5.0 out of 5 stars A gripping thriller, set in Ankh Morpork,
This is probably a book best read after some of the other 'Watch' novels in the Discworld series - 'Guards, Guards!', 'Men at Arms', 'Feet of Clay', 'Jingo', 'The Fifth Elephant' (I think that's all of them!). It's a Vimes novel through and through, and it would help to have some previous knowledge of Sam Vimes's character beforehand.
I happen to be a great Vimes fan, and I enjoyed it immensely. This is a clever novel that is surprisingly serious for a Discworld book, and yet still retains Pratchett's innate wry humour which prevents it from becoming taxing or sentimental. It follows Sam Vimes (Or His Grace Commander Sir Samuel Vimes the Duke of Ankh) as, by a freak accident, he and a murderer he is pursuing are thrown back in time to an old and dystopian Ankh-Morpork. The adventure that follows is a gripping page turner, full of insights into the nature of evil and the nature of authority. It also features a living Reg Shoe, a young Havelock Vetinari (wonderful!), a child Nobby Nobbs, the novice Dibbler, a younger Sam Vimes, truth, justice, freedom, and a hard-boiled egg.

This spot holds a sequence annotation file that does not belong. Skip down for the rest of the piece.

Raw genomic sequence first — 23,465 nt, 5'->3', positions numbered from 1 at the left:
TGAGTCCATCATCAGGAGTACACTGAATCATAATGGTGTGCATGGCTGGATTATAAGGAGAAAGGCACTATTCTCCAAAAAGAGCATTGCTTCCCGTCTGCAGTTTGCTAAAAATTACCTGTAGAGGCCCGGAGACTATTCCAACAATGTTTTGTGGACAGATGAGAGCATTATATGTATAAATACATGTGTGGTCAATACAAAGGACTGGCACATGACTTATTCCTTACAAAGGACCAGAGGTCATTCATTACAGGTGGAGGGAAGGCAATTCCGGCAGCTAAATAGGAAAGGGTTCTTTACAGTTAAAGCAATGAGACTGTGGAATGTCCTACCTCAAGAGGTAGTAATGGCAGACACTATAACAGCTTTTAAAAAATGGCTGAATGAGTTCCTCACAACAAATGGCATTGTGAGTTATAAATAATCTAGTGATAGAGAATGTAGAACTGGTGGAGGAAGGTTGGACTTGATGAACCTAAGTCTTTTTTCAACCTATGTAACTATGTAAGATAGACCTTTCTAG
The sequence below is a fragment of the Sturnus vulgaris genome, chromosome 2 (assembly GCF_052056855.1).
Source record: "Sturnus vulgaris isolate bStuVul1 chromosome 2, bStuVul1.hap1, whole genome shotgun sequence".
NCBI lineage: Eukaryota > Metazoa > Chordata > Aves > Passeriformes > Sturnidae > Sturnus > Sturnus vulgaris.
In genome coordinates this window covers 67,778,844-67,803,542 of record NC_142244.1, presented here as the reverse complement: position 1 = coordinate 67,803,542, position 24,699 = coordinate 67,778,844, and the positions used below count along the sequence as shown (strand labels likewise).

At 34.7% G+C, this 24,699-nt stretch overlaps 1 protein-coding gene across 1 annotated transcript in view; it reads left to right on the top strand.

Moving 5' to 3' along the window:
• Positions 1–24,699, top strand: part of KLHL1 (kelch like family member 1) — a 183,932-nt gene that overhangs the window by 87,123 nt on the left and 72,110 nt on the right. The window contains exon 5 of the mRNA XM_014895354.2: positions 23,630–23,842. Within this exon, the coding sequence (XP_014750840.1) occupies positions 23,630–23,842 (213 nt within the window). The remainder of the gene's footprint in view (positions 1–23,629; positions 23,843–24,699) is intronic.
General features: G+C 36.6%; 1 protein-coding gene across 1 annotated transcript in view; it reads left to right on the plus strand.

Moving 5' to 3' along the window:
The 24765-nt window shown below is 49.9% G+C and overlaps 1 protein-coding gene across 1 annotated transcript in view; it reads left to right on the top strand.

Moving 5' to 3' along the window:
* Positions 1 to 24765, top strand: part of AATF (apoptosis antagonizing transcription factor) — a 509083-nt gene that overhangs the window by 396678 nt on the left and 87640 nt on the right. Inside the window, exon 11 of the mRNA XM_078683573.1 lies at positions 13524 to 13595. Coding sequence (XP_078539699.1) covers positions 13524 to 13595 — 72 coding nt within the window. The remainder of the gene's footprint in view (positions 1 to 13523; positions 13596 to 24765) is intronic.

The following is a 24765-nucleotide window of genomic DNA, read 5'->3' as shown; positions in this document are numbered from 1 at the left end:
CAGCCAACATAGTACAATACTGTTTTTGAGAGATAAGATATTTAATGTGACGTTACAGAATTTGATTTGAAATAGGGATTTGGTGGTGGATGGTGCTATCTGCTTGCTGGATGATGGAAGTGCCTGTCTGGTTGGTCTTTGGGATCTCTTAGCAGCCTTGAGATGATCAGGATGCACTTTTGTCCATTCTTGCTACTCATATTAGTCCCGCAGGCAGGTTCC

Our own Sam finds himself a sergeant again, mentoring his younger self and taking a lead role in the rebellion against the paranoid patrician of the time. Pratchett's gentle satire pokes fun at the idealistic rebels who are so sure they can fix everything, but also makes some very pertinent commentary about the role and the power of the police during riots and rebellions.
As usual, Pratchett's characters are cast vividly. Reg Shoe actually reminds me very much of a girl I know in the Socialist Workers' Student Society. Doctor Lawn (who is a doctor to ladies of negiotable affection!) is brilliantly cast as a cunning mixture of the sort of doctor no one respectable would ever visit and the sort of doctor everyone would like to have. Young Lance-Constable Vimes is endearingly naive. Havelock Vetinari is... well, Vetinari, only younger! And Sam Vimes himself is cast brilliantly as a complex and intense character. Pratchett portrays his skill, his passions, his dissatisfaction, his minor annoyances, his affection and even his dark side with great realism.
Perhaps the most disturbing characterisation would be that of Carcer - the murderer - and the 'Unmentionables' who are the patrician's 'special police' as it were. Pratchett realises the strange sanity possessed by the sociopathic Carcer, and excellently portrays the nature of dystopia in the secret and lawless world of the Unmentionables and their superstitious Captain Swing.